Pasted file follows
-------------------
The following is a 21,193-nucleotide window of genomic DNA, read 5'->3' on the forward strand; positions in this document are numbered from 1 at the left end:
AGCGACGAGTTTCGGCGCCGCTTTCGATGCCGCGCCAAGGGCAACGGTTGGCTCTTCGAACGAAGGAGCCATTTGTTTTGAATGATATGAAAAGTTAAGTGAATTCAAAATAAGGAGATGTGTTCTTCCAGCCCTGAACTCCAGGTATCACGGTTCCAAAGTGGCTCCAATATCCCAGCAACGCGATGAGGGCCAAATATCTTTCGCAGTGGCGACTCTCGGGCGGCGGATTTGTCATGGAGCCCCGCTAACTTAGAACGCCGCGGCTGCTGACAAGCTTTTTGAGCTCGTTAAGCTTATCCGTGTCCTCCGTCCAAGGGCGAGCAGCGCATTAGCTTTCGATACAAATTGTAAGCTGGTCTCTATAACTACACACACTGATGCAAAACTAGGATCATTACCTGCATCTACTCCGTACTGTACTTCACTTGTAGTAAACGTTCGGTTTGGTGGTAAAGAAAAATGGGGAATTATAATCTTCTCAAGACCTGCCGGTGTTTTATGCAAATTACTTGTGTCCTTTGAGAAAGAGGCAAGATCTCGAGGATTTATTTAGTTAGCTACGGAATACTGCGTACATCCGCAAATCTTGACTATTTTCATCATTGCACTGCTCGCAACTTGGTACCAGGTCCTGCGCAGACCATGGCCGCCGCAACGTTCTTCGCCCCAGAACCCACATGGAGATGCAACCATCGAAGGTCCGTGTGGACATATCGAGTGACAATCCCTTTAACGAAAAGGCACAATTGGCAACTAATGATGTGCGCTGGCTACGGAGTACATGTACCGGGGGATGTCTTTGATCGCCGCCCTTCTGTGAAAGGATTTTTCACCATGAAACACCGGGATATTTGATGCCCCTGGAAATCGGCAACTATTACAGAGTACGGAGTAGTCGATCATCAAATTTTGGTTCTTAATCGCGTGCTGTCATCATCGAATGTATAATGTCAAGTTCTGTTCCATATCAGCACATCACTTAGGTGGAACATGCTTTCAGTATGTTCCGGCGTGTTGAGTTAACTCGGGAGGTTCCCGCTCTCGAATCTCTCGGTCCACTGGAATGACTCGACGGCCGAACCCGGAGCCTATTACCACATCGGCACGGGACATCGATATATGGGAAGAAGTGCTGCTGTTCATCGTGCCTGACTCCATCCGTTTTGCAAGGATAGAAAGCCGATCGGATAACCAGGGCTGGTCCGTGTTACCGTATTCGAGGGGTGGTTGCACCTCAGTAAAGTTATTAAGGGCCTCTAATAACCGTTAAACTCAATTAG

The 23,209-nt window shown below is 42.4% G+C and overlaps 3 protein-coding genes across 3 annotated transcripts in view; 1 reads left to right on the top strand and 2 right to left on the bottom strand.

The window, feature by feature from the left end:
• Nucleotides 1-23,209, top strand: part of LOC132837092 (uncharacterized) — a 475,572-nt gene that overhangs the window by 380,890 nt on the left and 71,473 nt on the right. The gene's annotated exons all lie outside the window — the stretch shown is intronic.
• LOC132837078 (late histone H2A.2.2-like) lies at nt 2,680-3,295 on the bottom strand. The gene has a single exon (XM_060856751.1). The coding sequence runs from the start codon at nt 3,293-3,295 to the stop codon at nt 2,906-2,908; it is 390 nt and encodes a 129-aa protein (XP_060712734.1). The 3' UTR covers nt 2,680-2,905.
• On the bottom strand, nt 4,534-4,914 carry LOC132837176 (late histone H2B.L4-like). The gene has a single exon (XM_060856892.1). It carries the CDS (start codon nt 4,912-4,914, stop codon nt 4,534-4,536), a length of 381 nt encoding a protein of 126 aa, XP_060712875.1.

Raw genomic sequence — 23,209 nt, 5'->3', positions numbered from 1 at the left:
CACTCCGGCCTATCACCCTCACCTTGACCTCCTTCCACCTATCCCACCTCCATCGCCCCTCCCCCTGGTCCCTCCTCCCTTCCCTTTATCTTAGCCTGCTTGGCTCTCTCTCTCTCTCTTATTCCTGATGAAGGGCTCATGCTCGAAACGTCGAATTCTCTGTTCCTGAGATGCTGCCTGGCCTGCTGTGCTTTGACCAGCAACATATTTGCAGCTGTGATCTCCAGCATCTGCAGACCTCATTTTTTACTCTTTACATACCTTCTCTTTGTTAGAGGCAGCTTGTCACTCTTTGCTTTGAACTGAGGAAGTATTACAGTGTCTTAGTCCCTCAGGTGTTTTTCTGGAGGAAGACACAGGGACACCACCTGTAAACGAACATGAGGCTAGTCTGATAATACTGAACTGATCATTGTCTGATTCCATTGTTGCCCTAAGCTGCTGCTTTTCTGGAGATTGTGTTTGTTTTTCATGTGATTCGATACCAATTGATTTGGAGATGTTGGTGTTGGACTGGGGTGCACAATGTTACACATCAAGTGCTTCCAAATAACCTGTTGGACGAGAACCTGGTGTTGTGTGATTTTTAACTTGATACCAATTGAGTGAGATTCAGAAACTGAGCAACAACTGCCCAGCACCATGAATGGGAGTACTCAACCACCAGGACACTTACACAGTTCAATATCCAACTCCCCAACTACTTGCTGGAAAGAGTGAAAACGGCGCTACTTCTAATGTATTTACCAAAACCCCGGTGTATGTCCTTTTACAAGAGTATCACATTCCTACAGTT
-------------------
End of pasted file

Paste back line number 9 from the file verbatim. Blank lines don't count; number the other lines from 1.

CACTCCGGCCTATCACCCTCACCTTGACCTCCTTCCACCTATCCCACCTCCATCGCCCCTCCCCCTGGTCCCTCCTCCCTTCCCTTTATCTTAGCCTGCTTGGCTCTCTCTCTCTCTCTTATTCCTGATGAAGGGCTCATGCTCGAAACGTCGAATTCTCTGTTCCTGAGATGCTGCCTGGCCTGCTGTGCTTTGACCAGCAACATATTTGCAGCTGTGATCTCCAGCATCTGCAGACCTCATTTTTTACTCTTTACATACCTTCTCTTTGTTAGAGGCAGCTTGTCACTCTTTGCTTTGAACTGAGGAAGTATTACAGTGTCTTAGTCCCTCAGGTGTTTTTCTGGAGGAAGACACAGGGACACCACCTGTAAACGAACATGAGGCTAGTCTGATAATACTGAACTGATCATTGTCTGATTCCATTGTTGCCCTAAGCTGCTGCTTTTCTGGAGATTGTGTTTGTTTTTCATGTGATTCGATACCAATTGATTTGGAGATGTTGGTGTTGGACTGGGGTGCACAATGTTACACATCAAGTGCTTCCAAATAACCTGTTGGACGAGAACCTGGTGTTGTGTGATTTTTAACTTGATACCAATTGAGTGAGATTCAGAAACTGAGCAACAACTGCCCAGCACCATGAATGGGAGTACTCAACCACCAGGACACTTACACAGTTCAATATCCAACTCCCCAACTACTTGCTGGAAAGAGTGAAAACGGCGCTACTTCTAATGTATTTACCAAAACCCCGGTGTATGTCCTTTTACAAGAGTATCACATTCCTACAGTT